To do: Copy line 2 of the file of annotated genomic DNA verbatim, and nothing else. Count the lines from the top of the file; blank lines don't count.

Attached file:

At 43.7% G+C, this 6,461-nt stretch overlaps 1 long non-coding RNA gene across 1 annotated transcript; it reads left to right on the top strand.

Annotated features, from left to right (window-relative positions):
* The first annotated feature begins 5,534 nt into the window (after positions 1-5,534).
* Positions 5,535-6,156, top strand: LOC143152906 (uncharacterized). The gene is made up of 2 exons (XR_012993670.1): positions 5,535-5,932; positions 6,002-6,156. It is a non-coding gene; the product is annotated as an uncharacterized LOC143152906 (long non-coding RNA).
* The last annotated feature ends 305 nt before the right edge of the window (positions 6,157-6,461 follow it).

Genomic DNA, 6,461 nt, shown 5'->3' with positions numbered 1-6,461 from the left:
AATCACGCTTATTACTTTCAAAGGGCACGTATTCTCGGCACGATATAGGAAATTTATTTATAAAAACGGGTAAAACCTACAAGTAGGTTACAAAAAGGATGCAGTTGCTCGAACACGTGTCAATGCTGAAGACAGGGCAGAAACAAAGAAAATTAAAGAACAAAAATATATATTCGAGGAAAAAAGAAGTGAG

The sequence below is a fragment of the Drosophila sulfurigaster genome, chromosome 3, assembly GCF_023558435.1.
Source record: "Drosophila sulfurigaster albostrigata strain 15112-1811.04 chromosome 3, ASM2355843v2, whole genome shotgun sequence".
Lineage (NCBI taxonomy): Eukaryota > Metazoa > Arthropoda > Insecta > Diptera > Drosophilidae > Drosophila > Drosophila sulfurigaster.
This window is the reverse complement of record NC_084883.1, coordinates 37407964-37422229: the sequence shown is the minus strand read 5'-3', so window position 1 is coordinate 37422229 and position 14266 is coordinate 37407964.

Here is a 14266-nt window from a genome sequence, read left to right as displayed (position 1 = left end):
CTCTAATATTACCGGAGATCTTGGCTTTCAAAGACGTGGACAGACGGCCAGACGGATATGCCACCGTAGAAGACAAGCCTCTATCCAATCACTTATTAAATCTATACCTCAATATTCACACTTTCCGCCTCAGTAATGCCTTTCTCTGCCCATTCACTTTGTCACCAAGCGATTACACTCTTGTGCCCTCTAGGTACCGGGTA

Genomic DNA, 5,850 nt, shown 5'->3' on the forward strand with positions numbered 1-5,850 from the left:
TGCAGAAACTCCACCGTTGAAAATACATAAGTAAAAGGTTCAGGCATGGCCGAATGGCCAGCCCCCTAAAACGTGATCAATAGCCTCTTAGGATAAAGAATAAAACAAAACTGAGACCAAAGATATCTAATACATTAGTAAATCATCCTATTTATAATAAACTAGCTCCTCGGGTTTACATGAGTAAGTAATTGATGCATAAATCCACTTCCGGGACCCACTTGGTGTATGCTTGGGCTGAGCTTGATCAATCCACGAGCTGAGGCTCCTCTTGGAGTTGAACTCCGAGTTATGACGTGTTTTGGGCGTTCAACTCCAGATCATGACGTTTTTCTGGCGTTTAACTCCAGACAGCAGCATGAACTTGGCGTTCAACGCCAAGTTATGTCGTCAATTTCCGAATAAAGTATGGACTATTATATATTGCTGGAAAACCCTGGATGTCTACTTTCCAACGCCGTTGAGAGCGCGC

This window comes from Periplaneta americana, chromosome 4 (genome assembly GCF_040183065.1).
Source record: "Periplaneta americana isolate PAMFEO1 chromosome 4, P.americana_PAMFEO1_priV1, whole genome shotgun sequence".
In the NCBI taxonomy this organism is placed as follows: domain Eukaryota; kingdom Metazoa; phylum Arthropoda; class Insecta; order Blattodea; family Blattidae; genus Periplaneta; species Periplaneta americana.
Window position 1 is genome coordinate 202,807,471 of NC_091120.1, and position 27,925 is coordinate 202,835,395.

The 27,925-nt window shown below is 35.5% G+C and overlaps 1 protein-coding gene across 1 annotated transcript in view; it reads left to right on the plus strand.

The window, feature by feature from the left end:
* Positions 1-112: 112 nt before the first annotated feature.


Annotated features, from left to right (window-relative positions):